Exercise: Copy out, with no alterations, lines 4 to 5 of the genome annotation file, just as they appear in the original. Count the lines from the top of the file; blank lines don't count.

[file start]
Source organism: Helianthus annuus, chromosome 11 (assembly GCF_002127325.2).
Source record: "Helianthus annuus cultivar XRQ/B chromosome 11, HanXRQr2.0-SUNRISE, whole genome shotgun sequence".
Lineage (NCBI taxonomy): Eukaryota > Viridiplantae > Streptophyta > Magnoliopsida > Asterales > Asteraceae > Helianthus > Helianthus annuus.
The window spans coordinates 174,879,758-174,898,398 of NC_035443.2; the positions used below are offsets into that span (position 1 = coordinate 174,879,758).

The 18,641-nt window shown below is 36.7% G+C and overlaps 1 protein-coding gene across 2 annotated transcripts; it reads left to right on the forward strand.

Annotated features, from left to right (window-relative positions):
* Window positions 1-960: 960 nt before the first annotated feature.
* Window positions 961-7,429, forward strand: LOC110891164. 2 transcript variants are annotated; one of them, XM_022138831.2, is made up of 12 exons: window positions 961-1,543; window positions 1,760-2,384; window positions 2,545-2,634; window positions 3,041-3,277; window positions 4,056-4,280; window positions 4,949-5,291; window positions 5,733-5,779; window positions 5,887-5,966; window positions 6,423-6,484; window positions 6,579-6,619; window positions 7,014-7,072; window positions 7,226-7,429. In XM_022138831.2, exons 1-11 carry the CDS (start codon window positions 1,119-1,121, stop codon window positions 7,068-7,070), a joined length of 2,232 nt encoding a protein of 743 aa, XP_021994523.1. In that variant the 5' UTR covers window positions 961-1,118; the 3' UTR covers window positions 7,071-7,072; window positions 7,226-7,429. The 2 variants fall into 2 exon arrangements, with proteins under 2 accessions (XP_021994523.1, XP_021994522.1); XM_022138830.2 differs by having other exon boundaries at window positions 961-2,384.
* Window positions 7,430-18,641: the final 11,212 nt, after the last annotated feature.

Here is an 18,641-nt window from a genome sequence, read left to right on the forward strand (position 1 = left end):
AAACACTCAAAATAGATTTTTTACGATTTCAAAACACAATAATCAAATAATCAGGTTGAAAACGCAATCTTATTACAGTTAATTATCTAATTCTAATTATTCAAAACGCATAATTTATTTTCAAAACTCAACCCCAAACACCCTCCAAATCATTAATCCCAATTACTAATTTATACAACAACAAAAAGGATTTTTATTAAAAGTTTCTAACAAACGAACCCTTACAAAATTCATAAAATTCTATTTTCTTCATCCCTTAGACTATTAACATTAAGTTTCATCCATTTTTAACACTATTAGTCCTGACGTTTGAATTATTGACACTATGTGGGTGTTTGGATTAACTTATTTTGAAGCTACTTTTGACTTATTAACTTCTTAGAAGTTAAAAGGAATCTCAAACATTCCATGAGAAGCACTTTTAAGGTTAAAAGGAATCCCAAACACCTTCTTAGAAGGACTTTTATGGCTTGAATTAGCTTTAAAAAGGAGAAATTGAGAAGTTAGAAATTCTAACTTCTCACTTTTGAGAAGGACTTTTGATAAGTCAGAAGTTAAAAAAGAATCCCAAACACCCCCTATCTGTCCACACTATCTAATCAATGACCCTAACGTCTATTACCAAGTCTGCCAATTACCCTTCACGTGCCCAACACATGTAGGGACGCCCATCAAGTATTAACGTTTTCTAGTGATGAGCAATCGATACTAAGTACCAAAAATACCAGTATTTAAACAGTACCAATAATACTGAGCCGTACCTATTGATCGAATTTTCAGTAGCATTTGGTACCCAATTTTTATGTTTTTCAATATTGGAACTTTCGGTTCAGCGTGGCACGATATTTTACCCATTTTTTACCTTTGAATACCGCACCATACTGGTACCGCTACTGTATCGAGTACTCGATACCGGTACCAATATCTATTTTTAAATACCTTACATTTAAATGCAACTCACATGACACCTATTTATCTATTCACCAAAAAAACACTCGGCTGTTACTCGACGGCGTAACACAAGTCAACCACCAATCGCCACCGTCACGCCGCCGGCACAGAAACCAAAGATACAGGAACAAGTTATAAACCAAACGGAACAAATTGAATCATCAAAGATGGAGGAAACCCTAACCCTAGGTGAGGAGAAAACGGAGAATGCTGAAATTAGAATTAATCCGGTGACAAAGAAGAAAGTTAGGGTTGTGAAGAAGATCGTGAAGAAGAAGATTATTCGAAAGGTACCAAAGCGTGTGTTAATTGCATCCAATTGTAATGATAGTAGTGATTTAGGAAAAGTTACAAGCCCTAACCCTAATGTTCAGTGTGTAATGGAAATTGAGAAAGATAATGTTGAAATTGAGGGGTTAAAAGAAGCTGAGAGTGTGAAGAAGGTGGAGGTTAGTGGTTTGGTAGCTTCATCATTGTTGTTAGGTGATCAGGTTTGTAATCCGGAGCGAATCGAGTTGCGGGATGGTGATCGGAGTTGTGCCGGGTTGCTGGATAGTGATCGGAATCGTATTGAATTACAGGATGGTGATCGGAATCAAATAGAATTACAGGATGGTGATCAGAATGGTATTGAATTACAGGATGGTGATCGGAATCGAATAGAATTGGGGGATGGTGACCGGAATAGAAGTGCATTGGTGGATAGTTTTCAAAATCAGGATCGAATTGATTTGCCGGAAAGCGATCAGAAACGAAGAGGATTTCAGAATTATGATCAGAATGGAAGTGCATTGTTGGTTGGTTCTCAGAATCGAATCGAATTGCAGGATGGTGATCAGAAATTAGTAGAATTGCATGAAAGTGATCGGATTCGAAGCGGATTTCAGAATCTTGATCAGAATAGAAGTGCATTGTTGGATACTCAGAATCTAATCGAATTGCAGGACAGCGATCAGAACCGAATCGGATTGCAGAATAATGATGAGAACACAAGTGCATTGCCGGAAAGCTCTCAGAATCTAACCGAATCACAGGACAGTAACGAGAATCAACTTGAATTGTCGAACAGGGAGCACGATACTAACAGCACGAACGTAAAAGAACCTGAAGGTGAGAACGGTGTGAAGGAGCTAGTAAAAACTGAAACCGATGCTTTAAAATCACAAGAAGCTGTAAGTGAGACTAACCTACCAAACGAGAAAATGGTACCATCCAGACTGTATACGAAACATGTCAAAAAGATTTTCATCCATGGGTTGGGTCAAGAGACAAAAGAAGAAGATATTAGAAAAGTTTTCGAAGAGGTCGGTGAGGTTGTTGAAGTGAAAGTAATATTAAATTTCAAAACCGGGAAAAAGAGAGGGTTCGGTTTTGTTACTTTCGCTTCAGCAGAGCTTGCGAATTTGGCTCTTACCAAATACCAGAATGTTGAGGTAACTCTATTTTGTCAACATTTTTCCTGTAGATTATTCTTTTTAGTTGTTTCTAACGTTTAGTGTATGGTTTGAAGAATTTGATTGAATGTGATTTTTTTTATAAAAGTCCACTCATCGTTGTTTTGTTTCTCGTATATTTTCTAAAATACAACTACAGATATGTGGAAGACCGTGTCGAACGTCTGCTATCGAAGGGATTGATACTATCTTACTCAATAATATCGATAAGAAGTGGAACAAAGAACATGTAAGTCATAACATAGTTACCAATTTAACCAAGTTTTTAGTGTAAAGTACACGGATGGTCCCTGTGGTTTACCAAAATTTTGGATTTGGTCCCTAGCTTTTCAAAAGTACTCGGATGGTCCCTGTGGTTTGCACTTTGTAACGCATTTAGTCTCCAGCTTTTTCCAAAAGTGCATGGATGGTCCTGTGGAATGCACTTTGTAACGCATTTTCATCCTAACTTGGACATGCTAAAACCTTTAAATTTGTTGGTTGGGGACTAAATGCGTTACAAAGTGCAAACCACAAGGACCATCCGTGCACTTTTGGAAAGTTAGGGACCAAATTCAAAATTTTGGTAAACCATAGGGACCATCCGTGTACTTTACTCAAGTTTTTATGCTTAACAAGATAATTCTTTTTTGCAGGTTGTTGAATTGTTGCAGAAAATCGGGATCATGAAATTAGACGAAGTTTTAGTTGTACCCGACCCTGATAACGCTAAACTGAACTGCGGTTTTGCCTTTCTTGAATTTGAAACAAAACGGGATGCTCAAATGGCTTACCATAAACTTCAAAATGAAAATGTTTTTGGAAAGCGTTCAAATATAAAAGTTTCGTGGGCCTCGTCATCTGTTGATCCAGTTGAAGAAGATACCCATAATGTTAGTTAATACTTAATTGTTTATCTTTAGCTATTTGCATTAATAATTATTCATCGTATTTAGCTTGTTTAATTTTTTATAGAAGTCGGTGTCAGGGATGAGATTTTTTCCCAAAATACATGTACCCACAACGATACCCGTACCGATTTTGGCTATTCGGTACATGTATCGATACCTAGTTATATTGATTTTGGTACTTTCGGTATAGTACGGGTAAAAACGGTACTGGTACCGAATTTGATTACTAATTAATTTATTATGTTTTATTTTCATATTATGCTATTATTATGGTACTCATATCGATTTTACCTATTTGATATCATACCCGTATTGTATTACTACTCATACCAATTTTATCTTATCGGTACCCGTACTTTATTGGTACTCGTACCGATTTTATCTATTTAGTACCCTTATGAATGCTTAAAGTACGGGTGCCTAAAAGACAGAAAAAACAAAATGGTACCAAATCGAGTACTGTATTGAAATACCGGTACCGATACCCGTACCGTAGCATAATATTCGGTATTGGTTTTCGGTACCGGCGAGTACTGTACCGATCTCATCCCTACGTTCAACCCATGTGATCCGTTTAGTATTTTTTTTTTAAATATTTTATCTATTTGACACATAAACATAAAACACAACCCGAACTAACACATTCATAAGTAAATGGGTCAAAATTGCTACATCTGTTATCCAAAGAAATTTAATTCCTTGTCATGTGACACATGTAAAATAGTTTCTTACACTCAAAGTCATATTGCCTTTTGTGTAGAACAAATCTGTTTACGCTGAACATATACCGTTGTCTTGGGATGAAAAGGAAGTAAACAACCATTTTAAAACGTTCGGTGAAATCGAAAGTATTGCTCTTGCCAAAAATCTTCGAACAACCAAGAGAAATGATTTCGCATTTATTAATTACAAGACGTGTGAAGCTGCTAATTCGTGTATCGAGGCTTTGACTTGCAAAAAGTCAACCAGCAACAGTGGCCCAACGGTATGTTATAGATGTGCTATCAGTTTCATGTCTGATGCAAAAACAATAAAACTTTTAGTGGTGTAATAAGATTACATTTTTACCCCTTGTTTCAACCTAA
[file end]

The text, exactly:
The window spans coordinates 174,879,758-174,898,398 of NC_035443.2; the positions used below are offsets into that span (position 1 = coordinate 174,879,758).

The 18,641-nt window shown below is 36.7% G+C and overlaps 1 protein-coding gene across 2 annotated transcripts; it reads left to right on the forward strand.